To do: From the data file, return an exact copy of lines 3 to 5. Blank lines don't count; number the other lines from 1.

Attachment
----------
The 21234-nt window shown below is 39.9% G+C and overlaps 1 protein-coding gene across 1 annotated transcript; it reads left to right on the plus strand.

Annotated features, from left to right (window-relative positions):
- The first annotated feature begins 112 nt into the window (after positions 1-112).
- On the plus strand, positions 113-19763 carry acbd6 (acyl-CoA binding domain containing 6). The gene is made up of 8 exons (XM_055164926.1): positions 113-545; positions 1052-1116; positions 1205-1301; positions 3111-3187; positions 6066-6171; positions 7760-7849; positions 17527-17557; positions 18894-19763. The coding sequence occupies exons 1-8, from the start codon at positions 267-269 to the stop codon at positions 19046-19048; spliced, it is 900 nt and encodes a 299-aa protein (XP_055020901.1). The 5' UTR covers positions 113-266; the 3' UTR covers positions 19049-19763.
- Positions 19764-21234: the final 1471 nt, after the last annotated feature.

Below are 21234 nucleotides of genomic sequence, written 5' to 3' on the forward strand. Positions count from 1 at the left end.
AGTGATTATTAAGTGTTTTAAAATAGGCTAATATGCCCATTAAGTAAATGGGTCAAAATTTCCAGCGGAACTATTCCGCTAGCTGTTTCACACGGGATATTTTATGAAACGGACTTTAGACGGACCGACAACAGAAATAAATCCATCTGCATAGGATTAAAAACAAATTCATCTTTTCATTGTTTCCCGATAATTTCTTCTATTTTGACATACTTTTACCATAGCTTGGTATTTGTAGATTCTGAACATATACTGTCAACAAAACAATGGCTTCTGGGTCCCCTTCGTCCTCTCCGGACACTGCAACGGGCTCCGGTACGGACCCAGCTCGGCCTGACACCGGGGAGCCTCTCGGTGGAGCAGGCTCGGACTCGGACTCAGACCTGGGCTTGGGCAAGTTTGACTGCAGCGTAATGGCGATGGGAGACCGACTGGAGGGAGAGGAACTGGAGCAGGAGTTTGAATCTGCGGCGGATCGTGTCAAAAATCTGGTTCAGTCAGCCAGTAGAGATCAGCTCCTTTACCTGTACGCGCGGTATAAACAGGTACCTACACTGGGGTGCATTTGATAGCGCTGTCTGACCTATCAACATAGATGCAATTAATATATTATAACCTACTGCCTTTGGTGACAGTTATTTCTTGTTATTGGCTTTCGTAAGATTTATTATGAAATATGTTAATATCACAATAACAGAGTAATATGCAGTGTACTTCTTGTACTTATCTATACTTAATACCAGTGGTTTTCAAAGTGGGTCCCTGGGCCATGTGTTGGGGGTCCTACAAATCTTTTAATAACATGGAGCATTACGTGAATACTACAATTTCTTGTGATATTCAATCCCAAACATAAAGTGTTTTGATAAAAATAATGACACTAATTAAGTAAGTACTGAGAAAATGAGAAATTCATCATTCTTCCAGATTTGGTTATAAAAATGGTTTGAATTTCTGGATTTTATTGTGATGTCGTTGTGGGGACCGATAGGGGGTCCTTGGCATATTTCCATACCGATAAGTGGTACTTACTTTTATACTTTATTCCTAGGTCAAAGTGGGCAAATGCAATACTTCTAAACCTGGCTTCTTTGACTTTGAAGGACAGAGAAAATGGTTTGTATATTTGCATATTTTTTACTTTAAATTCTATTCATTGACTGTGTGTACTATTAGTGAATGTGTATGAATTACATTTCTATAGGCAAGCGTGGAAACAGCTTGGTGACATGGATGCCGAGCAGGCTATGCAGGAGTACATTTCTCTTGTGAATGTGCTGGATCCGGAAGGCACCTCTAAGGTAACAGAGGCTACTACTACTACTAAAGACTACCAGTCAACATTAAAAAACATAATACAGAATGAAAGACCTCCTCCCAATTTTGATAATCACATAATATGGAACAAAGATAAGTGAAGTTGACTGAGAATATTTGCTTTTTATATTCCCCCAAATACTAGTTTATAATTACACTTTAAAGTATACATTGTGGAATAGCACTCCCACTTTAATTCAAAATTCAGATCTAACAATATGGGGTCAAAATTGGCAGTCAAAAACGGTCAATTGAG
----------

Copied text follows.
- The first annotated feature begins 112 nt into the window (after positions 1-112).
- On the plus strand, positions 113-19763 carry acbd6 (acyl-CoA binding domain containing 6). The gene is made up of 8 exons (XM_055164926.1): positions 113-545; positions 1052-1116; positions 1205-1301; positions 3111-3187; positions 6066-6171; positions 7760-7849; positions 17527-17557; positions 18894-19763. The coding sequence occupies exons 1-8, from the start codon at positions 267-269 to the stop codon at positions 19046-19048; spliced, it is 900 nt and encodes a 299-aa protein (XP_055020901.1). The 5' UTR covers positions 113-266; the 3' UTR covers positions 19049-19763.
- Positions 19764-21234: the final 1471 nt, after the last annotated feature.